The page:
New Delhi: The income tax department has made a windfall gain of ₹10,000 crore from a scheme meant to avoid tax disputes, with multinational companies operating in India, a development that could give impetus to new schemes that will reduce litigation while adding to the government coffers.
The gain is from the advance pricing agreement (APA) programme that allows MNCs to negotiate how profit margins for India operations are to be calculated for tax purposes for five years in return for avoiding rigorous scrutiny of transaction details. Introduced in 2012, the scheme was tweaked in 2015 to allow such negotiated profit margins applicable for the past four years as well, allowing companies tax certainty for a total of nine years. Extending the agreed profit margin for past years has led to many MNCs revising their past year profit margins upwards, a government official said on condition of anonymity. Questioning the price at which MNCs transact with their units in India, called transfer price, has been an area of intense tax disputes at the beginning of this decade, which forced the government to roll out the APA scheme. Companies such as International Business Machines Corp. and Microsoft Corp. had in the past faced transfer pricing disputes in India.
“In the retroactive APAs, when companies agree for, say, 16% profit margin, and revise past years’ profit margin to 16% from a previously disclosed 14% to secure certainty in taxation, the department has benefited. So far, the estimate is that the department has benefited by more than ₹10,000 crore, with about 320 APAs having been signed till 2019," said the official cited earlier. Close to 60 more APAs have been cleared by the Central Board of Direct Taxes (CBDT) and are waiting to be signed, said the official.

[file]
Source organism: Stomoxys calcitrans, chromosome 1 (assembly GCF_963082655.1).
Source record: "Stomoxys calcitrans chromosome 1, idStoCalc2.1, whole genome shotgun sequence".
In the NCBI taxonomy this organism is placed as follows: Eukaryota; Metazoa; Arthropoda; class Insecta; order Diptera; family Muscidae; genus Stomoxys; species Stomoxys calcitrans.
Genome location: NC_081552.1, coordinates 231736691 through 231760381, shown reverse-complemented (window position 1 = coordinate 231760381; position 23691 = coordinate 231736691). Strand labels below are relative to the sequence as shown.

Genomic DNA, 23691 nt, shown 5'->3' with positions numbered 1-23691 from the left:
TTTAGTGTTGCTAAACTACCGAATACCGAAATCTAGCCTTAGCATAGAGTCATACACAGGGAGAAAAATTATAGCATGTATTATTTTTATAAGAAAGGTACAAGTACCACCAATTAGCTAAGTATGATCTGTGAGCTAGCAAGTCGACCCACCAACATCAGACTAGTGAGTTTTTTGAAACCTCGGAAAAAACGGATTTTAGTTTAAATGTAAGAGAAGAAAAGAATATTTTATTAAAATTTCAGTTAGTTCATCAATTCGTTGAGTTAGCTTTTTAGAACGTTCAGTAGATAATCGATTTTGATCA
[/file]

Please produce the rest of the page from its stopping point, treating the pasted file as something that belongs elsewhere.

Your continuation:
The price at which MNCs transact with their associated enterprises across the border is of key interest to the tax department as any profits that are not taxed here would erode the country’s tax base. Tax officials verify that the cross-border transactions are on an arm’s length basis by comparing them with the industry benchmark or margins in similar transactions between unrelated parties. India’s services sector, especially the information technology industry, had in the past borne the brunt of taxmen upwardly revising the profits reported here, known as transfer pricing adjustments.
The success of the APA scheme is likely to give impetus to others that could reduce the cost of tax collection and at the same time, offer tax certainty to businesses. A seven-member task force, led by former CBDT member Akhilesh Ranjan, had suggested to the government in its report last year that the concept of mediation could be introduced in law to resolve tax disputes.
The finance ministry has not made the report public yet, but is widely expected to rely on the ideas suggested by it in shaping tax proposals in the union budget for FY21.
“Barring a few extreme cases, industry has generally been happy about the outcome of the APA programme. This could encourage the government to come up with more schemes meant to reduce litigation," said Amit Maheshwari, partner at Ashok Maheshwary and Associates Llp.
Although the APA scheme has been a success, making the tax authorities in other countries, where the MNC has units, parties to such deals has not seen a similar degree of success.
While the APA scheme offers tax certainty only within India, a bilateral or multilateral APA would offer relief to the company from double taxation as well.